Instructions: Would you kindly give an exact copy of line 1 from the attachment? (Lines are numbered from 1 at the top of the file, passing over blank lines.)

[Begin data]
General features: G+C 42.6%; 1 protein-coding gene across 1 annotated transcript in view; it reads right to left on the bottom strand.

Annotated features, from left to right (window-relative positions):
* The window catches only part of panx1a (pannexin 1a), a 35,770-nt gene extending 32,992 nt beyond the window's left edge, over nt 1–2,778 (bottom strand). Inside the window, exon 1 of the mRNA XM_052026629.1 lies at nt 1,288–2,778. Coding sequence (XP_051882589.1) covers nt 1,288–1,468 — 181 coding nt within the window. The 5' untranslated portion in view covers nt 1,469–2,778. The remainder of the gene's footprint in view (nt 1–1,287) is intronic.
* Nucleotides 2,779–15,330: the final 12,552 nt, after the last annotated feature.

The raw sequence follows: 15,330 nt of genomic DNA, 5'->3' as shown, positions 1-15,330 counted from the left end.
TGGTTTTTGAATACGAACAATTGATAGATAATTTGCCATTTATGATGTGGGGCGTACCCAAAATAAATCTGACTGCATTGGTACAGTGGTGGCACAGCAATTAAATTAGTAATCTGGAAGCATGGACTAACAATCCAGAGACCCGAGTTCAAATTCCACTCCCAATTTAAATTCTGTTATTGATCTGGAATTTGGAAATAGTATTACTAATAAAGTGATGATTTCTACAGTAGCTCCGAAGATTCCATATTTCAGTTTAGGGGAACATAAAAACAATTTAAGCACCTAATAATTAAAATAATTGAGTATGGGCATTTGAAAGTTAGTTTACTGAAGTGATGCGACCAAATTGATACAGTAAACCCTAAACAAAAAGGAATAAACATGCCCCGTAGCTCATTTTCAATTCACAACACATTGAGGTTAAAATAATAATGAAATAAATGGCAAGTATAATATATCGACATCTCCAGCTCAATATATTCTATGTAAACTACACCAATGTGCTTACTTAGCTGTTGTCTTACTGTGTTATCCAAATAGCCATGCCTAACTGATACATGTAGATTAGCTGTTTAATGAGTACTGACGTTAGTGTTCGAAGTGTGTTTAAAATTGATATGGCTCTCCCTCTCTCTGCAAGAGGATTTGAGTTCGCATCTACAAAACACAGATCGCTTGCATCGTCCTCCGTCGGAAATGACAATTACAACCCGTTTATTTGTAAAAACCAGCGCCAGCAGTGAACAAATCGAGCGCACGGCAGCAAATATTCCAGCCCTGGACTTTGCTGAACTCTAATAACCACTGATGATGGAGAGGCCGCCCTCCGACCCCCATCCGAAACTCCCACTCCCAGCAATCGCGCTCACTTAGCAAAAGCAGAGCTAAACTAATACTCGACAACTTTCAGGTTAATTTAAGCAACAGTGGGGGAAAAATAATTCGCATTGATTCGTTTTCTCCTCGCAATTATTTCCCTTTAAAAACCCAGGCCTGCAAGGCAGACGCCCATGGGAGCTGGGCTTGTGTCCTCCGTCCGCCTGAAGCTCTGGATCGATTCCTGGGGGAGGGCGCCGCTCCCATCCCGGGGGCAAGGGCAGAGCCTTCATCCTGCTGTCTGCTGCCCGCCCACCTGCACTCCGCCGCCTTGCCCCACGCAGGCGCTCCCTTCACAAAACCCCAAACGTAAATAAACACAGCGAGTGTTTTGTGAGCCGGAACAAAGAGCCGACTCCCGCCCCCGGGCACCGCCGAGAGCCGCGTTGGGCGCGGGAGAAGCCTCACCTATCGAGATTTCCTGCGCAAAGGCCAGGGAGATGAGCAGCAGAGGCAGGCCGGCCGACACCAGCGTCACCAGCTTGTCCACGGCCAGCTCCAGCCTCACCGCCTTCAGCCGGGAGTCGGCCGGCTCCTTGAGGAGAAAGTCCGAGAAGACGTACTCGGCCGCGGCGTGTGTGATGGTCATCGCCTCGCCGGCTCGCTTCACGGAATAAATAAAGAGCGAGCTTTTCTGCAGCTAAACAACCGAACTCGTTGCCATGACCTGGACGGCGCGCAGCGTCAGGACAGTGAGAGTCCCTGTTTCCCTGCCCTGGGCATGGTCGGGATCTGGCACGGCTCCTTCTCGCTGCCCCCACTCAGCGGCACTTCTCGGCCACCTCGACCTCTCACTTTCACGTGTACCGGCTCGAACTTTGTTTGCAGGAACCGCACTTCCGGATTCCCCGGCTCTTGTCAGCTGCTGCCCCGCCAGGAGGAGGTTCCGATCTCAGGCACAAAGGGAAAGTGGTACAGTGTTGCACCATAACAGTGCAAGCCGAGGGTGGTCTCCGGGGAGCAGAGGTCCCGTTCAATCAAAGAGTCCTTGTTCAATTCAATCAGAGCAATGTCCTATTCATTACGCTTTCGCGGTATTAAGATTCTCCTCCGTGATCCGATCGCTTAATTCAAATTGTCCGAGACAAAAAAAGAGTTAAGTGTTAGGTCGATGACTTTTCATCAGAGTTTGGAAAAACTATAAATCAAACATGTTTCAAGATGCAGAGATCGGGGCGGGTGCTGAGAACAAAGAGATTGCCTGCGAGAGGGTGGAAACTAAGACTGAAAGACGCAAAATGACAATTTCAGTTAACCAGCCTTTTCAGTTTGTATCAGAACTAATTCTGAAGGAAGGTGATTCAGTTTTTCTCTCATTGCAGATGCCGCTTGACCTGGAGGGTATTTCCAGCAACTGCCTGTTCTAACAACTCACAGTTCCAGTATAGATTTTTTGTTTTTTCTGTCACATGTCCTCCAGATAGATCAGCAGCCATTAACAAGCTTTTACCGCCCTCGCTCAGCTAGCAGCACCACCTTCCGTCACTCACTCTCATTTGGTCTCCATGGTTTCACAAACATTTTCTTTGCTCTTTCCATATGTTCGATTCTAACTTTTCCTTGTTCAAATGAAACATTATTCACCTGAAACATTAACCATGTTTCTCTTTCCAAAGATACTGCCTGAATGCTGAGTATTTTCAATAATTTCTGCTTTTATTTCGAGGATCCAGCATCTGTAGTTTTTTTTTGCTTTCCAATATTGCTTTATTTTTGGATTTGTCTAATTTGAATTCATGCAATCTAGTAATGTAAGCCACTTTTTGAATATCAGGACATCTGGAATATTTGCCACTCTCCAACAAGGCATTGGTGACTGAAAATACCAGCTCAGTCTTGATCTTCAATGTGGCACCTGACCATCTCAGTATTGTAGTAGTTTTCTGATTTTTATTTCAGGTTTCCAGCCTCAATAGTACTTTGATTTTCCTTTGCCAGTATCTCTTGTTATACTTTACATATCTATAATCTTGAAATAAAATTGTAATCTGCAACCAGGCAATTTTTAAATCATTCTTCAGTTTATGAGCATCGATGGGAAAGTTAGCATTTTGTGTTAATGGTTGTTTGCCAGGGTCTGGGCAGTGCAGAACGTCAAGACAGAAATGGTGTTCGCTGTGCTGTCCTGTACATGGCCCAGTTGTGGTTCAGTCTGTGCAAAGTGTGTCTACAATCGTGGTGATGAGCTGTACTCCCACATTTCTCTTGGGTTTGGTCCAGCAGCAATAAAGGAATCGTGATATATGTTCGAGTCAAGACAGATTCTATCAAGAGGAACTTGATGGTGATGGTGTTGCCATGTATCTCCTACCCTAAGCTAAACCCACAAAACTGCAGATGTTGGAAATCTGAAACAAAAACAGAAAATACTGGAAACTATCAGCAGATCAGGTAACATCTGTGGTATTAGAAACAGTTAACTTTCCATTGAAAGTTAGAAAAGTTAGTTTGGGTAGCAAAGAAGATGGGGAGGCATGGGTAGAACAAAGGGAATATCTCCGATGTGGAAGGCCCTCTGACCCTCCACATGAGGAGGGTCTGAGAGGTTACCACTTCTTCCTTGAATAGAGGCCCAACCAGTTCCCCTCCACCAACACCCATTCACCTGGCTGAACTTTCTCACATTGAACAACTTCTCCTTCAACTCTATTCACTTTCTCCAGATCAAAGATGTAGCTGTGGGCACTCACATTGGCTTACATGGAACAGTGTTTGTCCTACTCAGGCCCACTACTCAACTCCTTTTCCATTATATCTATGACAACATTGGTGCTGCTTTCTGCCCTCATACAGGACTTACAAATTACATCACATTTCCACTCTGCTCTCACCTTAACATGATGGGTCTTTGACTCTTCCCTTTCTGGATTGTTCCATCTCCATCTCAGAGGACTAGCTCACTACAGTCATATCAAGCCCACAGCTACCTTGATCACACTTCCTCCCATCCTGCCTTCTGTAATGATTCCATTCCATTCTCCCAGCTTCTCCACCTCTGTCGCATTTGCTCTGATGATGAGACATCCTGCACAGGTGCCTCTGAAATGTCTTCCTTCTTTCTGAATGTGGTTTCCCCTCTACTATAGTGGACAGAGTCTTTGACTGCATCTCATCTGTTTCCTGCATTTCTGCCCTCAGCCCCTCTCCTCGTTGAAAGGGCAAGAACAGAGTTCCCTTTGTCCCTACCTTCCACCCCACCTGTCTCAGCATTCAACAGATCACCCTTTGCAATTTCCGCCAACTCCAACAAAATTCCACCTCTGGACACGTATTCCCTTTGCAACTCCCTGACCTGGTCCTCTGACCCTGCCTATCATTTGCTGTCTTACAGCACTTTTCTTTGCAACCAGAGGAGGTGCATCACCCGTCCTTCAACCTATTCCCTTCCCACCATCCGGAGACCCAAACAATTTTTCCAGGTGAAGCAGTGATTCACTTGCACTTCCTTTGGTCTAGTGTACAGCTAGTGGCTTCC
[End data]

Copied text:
General features: G+C 42.6%; 1 protein-coding gene across 1 annotated transcript in view; it reads right to left on the bottom strand.